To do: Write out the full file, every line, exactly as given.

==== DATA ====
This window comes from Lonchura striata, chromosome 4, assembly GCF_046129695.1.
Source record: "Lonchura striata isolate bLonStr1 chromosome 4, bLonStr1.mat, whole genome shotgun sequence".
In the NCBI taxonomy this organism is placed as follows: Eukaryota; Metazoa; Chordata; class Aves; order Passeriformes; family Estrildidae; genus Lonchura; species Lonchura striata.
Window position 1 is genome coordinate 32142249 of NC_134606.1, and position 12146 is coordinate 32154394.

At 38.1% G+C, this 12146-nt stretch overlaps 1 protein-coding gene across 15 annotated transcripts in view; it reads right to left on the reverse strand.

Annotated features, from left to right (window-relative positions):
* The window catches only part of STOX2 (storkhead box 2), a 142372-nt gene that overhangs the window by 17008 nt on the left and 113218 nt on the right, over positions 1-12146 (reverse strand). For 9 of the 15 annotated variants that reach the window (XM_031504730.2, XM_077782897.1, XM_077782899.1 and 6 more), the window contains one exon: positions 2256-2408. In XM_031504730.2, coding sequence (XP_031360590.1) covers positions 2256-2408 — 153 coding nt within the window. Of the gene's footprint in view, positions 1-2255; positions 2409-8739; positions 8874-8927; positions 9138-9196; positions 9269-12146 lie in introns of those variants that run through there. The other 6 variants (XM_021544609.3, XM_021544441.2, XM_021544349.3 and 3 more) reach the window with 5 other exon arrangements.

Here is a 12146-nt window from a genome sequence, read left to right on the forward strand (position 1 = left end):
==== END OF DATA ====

This window comes from Lonchura striata, chromosome 4, assembly GCF_046129695.1.
Source record: "Lonchura striata isolate bLonStr1 chromosome 4, bLonStr1.mat, whole genome shotgun sequence".
In the NCBI taxonomy this organism is placed as follows: Eukaryota; Metazoa; Chordata; class Aves; order Passeriformes; family Estrildidae; genus Lonchura; species Lonchura striata.
Window position 1 is genome coordinate 32142249 of NC_134606.1, and position 12146 is coordinate 32154394.

At 38.1% G+C, this 12146-nt stretch overlaps 1 protein-coding gene across 15 annotated transcripts in view; it reads right to left on the reverse strand.

Annotated features, from left to right (window-relative positions):
* The window catches only part of STOX2 (storkhead box 2), a 142372-nt gene that overhangs the window by 17008 nt on the left and 113218 nt on the right, over positions 1-12146 (reverse strand). For 9 of the 15 annotated variants that reach the window (XM_031504730.2, XM_077782897.1, XM_077782899.1 and 6 more), the window contains one exon: positions 2256-2408. In XM_031504730.2, coding sequence (XP_031360590.1) covers positions 2256-2408 — 153 coding nt within the window. Of the gene's footprint in view, positions 1-2255; positions 2409-8739; positions 8874-8927; positions 9138-9196; positions 9269-12146 lie in introns of those variants that run through there. The other 6 variants (XM_021544609.3, XM_021544441.2, XM_021544349.3 and 3 more) reach the window with 5 other exon arrangements.

Here is a 12146-nt window from a genome sequence, read left to right on the forward strand (position 1 = left end):